Premier Li urges reform implementation
                 English.news.cn | 2014-06-07 00:02:37 | Editor: yan

Chinese Premier Li Keqiang (C), also a member of the Standing Committee of the Political Bureau of the Communist Party of China (CPC) Central Committee, presides over a symposium on the economic work of some provinces and municipalities, in Beijing, capital of China, June 6, 2014.

Chinese Premier Li Keqiang, also a member of the Standing Committee of the Political Bureau of the Communist Party of China (CPC) Central Committee, presides over a symposium on the economic work of some provinces and municipalities, in Beijing, capital of China, June 6, 2014. (Xinhua/Li Tao)

BEIJING, June 6 (Xinhua) -- Acknowledging downward pressure on the economy, Chinese Premier Li Keqiang on Wednesday urged central and local authorities to actively and fully implement reform policies.

"To achieve the development goals for 2014, we should better mobilize efforts from both the central and local authorities," Li said at an economic conference.

While noting China's economic growth, employment and inflation are all within a proper range, Li said risks and challenges are not to be overlooked as downward pressure remains "relatively high".

China's economy grew at its weakest pace in 18 months in the first quarter, expanding by 7.4 percent, lower than the 7.5 percent target, but there are signs that the economy may be gaining strength. Growth in the manufacturing sector continued to accelerate in May, hitting a five-month high that pointed to a stabilizing economy.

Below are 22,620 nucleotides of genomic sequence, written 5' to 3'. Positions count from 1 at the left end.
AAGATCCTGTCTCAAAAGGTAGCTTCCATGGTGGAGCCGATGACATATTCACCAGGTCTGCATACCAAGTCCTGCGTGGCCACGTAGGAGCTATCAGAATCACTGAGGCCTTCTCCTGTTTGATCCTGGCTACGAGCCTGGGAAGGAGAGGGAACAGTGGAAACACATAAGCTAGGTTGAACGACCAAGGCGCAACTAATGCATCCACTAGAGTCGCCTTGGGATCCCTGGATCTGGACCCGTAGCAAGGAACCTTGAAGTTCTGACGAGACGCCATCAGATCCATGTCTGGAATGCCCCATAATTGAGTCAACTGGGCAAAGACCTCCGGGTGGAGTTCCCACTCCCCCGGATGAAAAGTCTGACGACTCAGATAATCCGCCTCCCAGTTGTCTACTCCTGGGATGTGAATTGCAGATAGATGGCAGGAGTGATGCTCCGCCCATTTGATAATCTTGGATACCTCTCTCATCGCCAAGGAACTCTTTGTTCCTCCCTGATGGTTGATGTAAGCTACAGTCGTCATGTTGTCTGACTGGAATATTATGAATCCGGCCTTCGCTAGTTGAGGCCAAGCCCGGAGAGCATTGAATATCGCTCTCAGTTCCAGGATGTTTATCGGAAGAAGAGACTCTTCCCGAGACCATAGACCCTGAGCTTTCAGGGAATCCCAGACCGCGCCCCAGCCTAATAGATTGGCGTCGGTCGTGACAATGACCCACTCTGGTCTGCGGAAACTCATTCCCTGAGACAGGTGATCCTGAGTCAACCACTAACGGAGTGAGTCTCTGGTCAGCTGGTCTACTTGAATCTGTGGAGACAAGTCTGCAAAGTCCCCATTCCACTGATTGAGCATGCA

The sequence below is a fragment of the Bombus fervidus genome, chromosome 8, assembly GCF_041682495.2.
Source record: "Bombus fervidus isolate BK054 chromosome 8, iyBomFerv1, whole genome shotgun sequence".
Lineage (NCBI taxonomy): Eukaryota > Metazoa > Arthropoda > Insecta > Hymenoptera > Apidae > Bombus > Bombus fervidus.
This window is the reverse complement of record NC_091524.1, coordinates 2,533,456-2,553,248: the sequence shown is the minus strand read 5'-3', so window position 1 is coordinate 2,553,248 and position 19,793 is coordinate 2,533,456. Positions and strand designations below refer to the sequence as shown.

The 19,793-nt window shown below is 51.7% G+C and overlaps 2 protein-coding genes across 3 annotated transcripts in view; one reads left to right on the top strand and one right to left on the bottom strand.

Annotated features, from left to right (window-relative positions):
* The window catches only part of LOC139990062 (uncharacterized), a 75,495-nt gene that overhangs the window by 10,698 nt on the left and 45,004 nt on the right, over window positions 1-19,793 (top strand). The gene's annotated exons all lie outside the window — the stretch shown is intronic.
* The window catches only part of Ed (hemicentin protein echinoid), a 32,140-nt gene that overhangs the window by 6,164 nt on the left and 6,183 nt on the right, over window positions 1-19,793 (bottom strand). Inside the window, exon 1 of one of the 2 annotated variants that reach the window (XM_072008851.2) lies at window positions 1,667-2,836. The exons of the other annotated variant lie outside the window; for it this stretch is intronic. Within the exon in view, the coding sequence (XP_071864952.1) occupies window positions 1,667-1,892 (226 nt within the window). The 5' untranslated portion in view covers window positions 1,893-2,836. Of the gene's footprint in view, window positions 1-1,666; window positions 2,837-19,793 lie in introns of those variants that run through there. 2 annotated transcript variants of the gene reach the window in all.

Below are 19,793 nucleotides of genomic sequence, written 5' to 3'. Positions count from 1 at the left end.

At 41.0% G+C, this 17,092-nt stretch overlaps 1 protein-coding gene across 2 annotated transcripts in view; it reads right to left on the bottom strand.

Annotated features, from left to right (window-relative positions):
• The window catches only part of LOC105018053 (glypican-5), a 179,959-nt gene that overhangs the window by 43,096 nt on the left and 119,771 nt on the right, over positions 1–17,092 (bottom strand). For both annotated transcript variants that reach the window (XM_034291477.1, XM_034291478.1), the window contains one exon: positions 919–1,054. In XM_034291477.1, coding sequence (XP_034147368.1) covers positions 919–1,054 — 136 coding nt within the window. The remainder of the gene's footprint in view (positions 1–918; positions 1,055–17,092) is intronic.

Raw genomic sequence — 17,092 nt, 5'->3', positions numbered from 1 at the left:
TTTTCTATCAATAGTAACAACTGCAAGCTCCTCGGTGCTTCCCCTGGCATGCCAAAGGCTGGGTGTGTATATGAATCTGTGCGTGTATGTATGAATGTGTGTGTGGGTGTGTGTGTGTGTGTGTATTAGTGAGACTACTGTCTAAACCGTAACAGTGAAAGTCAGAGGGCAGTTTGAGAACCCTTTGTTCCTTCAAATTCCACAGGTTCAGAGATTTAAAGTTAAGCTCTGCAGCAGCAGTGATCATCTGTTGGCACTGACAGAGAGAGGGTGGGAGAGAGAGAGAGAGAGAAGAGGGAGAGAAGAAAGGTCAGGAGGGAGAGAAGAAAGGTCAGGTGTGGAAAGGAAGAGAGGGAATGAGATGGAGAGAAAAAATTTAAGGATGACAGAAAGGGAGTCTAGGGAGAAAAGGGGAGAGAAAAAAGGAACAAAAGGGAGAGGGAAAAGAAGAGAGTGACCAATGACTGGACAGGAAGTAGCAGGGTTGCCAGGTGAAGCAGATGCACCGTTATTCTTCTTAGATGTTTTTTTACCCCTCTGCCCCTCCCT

Li stressed that development remains the major task, and urged authorities to implement policies already in place and make targeted moves to address new problems to achieve the year's economic and social goals.

Local authorities should continue to streamline functions and delegate power to lower levels to facilitate investment, job creation and employment, he said.

"The main engine is the market, and the government should play a guiding and helping role," Li said, urging more support to emerging industries, the private economy and micro-enterprises.

Projects related to social welfare, such as transportation, water facilities in the less developed central and west regions, and slum renovation should be given more prominence, Li said.

To support the faltering economy, the central government has unveiled a string of measures to try to steady growth near its target of 7.5 percent without disrupting plans to restructure the economy or worsening problems of overcapacity and debt.

These so-called "targeted" measures include cutting reserve requirement ratios (RRR) for rural banks, speeding up railway and public housing construction, and tax breaks for small businesses.

The State Council earlier this month announced additional policy easing measures, promising to increase "targeted" monetary and credit easing, lower corporate financial burdens and accelerate policy implementation.

More specifically, China will lower RRR for banks whose lending is geared toward the real economy, especially small businesses and the farming sector, according to a statement issued after a cabinet meeting.

To ensure the policies are properly carried out, the State Council will start a comprehensive inspection, and those found neglectful of their duty will be held responsible.

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